Archive for October 31st, 2017

2 Corinthians 2

2 Corinthians 2 carries on Paul’s comments to the church explaining why he hadn’t come sooner as expected.  Paul is defending himself against the Corinthian Christians.  Some among them were criticizing him because he changed his travel plans, and did not come when he had planned to.  They used this change of plans to say that Paul was unreliable and untrustworthy.  They basically said we don’t need to listen to him at all.  But Paul explains there were many reasons why he did not come as planned, one of them being he was trying to spare the Corinthian Christians.

For I wrote to you out of much affliction and anguish of heart and with many tears, not to cause you pain but to let you know the abundant love that I have for you”.  Paul’s message is that he cared for them and certainly wanted to cause no pain.  It seems that Paul thought it best to give the Corinthian Christians a little room, and give them space to repent and get their act together.  He didn’t want to be on them all the time.  So instead of a visit, he wrote a letter to communicate the important things.  A letter would reveal Paul’s heart, and not give as much opportunity for their relationship to go bad even further.  It would give them room to repent and get right with God and Paul again.

Paul did not enjoy confronting the Corinthian Christians.  It was hard for him to do, and he did it with many tears.  It would take some maturity for the Corinthian Christians to receive Paul’s correction this way.  He tries to deal with them head on, but it would be easy for them to reject it completely.  That’s what the enemy is all about.  Paul focuses on the power of forgiveness.  “Anyone whom you forgive, I also forgive. Indeed, what I have forgiven, if I have forgiven anything, has been for your sake in the presence of Christ, so that we would not be outwitted by Satan; for we are not ignorant of his designs”. This is really a spiritual battle and together Paul asks the church to resist the enemy and recognize his attacks.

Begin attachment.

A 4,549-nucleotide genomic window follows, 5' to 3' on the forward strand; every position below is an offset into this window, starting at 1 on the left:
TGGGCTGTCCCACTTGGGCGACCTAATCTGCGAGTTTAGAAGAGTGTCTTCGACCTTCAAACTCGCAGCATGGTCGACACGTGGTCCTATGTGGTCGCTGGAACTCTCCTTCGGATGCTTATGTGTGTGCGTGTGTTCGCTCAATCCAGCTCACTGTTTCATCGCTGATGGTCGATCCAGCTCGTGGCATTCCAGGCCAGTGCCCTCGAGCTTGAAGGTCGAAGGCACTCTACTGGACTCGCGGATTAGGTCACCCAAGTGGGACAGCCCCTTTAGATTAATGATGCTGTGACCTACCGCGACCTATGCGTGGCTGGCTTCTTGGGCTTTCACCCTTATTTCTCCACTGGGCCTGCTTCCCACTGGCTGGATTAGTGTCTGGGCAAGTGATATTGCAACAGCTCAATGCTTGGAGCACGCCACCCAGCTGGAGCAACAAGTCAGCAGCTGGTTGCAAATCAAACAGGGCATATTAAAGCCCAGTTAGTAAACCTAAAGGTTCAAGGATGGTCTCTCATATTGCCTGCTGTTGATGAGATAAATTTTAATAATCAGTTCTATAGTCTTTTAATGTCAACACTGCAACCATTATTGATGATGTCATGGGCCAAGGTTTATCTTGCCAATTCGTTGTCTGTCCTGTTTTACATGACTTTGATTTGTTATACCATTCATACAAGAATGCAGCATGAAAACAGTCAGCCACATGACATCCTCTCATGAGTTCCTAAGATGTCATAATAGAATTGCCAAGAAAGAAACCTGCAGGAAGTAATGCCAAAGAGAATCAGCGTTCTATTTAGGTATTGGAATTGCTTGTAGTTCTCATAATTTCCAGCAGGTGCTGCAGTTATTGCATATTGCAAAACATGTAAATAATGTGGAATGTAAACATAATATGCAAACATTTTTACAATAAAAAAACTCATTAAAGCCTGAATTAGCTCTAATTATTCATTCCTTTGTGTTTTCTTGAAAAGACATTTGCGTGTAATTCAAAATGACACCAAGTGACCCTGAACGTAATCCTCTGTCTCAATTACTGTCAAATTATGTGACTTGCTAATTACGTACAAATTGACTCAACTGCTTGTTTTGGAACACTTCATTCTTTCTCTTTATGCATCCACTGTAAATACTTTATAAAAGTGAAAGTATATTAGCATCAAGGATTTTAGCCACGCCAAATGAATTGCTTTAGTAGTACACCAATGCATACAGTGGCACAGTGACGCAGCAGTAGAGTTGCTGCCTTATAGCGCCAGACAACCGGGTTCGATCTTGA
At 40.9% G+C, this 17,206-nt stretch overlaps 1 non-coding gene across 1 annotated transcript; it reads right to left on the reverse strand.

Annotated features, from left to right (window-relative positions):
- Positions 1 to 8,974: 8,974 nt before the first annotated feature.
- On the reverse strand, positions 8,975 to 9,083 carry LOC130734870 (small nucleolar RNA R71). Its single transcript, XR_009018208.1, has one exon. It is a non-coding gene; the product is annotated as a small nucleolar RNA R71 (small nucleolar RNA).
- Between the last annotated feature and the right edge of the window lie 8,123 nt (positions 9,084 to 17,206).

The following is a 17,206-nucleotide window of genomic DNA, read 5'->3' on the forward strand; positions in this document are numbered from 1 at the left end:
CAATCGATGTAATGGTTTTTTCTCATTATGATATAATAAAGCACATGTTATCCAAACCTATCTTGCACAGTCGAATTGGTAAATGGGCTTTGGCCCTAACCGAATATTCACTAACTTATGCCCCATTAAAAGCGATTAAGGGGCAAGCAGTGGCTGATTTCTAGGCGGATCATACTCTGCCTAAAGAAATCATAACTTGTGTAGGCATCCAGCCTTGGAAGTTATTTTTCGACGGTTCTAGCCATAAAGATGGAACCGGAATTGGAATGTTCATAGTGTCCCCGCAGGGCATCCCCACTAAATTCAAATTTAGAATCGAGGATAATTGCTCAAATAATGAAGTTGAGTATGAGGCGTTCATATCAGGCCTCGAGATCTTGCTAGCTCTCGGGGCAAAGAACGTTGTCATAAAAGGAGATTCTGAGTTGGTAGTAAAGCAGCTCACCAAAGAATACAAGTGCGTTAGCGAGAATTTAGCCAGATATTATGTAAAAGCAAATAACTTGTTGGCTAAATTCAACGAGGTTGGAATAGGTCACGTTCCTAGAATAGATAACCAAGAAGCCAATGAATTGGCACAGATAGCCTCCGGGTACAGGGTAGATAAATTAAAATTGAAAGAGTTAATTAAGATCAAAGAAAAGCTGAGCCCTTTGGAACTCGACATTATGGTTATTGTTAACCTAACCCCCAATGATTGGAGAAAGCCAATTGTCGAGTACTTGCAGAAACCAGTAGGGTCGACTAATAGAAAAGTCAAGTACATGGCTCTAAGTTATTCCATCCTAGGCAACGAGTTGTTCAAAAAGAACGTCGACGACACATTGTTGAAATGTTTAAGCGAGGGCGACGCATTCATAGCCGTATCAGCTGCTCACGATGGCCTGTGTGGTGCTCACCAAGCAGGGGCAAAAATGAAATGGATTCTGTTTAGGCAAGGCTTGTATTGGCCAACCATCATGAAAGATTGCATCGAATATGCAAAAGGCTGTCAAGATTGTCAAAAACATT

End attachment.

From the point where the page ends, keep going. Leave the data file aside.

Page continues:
Paul makes it clear that he is unwilling to ‘water down’ the gospel so it is easier for the Corinth church to swallow. “For we are not, like so many, peddlers of God’s word, but as men of sincerity, as commissioned by God, in the sight of God we speak in Christ”.  This is one of the issues in the church today – God’s standards are diminished so people don’t feel convicted.  But sin is sin, and Paul calls it what it is.  He knows, and we should know too, that God’s Word is not to be reduced to something man is comfortable with.  It is unchanging.  Sin is always sin, no matter what we try and call it.

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